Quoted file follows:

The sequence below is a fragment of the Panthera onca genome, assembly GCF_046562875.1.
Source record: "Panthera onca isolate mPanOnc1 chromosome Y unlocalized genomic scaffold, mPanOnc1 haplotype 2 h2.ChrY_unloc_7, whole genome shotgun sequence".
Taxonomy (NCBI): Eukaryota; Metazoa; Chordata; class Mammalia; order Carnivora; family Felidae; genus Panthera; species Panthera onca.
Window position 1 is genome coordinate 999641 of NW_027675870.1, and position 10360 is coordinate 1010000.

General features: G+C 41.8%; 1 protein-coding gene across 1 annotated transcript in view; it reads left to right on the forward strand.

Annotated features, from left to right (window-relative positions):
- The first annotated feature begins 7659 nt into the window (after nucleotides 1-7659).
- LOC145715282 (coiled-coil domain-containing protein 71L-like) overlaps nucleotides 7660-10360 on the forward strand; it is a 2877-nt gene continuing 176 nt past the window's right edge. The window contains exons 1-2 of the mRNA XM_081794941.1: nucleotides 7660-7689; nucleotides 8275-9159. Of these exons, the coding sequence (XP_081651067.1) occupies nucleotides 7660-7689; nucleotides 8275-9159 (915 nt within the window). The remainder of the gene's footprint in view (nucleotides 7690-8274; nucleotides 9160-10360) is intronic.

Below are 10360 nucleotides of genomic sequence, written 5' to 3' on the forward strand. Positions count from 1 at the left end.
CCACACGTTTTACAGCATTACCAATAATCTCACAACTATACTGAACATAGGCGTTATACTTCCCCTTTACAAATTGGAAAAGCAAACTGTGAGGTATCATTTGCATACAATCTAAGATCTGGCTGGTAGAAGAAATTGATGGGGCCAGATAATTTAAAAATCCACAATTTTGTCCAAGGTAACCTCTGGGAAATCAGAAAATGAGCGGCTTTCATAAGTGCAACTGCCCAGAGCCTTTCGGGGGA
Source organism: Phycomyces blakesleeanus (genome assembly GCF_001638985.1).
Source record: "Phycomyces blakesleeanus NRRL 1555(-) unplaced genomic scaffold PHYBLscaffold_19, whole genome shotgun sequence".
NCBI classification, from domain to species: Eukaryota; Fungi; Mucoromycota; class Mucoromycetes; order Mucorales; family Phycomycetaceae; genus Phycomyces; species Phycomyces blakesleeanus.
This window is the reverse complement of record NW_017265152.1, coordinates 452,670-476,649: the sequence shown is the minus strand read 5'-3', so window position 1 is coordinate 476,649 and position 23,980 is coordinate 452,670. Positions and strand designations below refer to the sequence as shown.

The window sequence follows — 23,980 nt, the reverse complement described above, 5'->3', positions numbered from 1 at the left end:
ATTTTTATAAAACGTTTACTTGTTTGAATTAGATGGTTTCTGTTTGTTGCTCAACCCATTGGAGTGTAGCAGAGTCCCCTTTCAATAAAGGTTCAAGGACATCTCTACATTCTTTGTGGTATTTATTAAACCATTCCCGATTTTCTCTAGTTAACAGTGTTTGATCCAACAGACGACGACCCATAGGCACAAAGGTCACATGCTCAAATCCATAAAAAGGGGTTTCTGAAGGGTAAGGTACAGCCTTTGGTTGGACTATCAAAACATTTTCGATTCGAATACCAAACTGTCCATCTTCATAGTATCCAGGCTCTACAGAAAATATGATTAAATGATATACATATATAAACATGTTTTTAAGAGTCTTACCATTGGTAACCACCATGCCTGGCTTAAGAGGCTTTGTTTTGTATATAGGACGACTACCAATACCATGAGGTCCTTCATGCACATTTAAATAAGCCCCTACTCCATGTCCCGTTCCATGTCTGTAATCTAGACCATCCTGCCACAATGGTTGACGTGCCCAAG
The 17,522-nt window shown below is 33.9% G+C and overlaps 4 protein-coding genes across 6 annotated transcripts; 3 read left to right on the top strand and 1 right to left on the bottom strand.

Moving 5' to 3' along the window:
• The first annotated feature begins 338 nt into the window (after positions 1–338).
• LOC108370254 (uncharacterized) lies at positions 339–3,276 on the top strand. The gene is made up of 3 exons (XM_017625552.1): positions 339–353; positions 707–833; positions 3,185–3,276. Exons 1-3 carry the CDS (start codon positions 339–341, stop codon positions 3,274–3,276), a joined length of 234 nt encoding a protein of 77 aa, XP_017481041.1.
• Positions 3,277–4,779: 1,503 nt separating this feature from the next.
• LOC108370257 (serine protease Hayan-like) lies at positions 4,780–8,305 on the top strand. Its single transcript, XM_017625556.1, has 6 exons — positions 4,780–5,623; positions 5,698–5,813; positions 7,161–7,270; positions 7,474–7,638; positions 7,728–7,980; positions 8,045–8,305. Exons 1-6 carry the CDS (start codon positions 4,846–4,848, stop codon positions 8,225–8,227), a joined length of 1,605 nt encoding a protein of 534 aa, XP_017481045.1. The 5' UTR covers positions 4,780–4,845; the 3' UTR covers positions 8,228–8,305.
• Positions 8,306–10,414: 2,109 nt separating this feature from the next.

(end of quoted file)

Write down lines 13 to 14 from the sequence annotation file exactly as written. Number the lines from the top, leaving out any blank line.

NCBI classification, from domain to species: Eukaryota; Fungi; Mucoromycota; class Mucoromycetes; order Mucorales; family Phycomycetaceae; genus Phycomyces; species Phycomyces blakesleeanus.
This window is the reverse complement of record NW_017265152.1, coordinates 452,670-476,649: the sequence shown is the minus strand read 5'-3', so window position 1 is coordinate 476,649 and position 23,980 is coordinate 452,670. Positions and strand designations below refer to the sequence as shown.